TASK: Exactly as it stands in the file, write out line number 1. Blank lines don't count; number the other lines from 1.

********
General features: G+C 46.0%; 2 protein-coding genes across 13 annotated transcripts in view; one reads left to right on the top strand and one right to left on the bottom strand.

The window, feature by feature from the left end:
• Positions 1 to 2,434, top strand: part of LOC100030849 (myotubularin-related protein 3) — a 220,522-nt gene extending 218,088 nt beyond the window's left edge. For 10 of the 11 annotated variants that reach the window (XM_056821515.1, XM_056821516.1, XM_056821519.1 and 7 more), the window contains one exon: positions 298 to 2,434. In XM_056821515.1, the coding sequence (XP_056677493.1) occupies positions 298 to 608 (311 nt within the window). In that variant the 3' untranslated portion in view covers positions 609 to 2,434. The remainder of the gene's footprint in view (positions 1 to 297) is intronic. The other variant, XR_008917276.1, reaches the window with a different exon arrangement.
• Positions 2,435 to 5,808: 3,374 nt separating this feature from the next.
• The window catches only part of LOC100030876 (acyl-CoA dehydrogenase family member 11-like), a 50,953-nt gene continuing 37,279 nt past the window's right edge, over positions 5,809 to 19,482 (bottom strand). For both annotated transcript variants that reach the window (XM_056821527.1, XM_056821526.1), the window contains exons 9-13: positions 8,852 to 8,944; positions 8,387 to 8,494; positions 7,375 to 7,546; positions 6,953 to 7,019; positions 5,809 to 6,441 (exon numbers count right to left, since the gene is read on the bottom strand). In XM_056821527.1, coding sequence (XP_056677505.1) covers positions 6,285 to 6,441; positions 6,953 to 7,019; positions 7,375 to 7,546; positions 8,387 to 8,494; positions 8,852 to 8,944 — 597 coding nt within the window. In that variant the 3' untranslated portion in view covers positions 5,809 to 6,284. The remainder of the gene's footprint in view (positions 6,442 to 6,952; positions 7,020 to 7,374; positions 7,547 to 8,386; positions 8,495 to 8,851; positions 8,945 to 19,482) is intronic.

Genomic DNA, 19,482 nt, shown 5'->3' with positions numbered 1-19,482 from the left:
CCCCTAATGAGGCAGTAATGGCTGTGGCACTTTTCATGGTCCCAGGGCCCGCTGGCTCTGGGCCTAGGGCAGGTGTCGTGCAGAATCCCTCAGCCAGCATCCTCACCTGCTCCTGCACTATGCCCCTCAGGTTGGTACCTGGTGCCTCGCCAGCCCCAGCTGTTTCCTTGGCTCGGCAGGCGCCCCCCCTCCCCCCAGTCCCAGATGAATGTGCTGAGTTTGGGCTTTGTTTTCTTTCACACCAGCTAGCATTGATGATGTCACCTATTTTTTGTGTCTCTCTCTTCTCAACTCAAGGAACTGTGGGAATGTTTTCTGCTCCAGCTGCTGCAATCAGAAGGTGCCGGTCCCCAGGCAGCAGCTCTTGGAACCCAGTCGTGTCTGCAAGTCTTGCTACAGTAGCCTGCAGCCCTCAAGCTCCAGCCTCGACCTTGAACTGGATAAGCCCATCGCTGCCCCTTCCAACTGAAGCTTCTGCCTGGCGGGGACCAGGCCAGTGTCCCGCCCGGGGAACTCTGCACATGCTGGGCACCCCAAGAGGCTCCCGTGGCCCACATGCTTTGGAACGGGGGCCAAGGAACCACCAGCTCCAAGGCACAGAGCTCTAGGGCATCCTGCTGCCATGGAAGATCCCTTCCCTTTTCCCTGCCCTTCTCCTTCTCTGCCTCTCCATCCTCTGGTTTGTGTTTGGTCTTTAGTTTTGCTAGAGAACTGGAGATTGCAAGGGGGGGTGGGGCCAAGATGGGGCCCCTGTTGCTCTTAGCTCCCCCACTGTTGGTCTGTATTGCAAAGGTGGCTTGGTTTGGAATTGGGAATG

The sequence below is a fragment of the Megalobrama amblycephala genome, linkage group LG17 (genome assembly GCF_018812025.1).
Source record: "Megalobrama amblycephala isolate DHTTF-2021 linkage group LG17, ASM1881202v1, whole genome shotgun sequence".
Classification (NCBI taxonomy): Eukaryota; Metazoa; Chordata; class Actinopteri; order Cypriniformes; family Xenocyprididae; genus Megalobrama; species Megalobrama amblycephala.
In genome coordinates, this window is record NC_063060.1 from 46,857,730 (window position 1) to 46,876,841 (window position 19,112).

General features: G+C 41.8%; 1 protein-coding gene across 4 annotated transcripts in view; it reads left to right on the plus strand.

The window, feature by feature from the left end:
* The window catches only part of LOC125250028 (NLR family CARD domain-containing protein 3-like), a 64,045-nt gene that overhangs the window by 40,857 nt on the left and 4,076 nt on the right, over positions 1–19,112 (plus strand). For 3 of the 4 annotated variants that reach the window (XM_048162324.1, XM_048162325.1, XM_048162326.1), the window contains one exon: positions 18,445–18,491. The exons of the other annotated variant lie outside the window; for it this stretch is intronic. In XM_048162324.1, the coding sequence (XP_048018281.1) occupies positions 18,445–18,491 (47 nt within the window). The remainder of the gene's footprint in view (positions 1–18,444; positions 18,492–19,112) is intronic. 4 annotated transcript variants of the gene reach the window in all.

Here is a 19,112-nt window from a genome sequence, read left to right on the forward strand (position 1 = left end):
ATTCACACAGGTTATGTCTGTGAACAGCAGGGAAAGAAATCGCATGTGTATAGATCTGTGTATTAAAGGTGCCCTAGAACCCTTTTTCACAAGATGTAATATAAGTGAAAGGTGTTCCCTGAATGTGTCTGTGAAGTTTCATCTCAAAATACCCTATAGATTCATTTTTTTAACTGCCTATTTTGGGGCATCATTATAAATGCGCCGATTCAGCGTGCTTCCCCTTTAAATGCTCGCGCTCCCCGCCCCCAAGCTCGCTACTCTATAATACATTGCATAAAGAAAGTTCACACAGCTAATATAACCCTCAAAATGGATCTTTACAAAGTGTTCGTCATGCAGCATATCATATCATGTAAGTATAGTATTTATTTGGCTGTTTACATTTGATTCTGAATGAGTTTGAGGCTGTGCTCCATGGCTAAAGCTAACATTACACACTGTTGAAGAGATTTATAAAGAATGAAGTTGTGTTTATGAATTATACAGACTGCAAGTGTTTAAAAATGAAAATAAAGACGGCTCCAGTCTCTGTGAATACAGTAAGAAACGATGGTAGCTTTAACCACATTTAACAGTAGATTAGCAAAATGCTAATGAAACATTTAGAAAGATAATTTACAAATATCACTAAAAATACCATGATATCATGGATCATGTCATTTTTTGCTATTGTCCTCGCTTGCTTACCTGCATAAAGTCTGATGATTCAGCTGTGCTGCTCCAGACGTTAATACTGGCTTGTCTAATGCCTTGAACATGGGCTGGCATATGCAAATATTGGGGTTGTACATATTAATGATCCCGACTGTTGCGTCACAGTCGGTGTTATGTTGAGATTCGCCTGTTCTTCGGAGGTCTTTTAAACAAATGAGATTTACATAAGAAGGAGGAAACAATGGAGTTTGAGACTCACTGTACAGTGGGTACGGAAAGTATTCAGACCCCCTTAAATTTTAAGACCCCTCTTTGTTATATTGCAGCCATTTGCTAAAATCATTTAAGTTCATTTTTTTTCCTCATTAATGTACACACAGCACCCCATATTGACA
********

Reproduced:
General features: G+C 46.0%; 2 protein-coding genes across 13 annotated transcripts in view; one reads left to right on the top strand and one right to left on the bottom strand.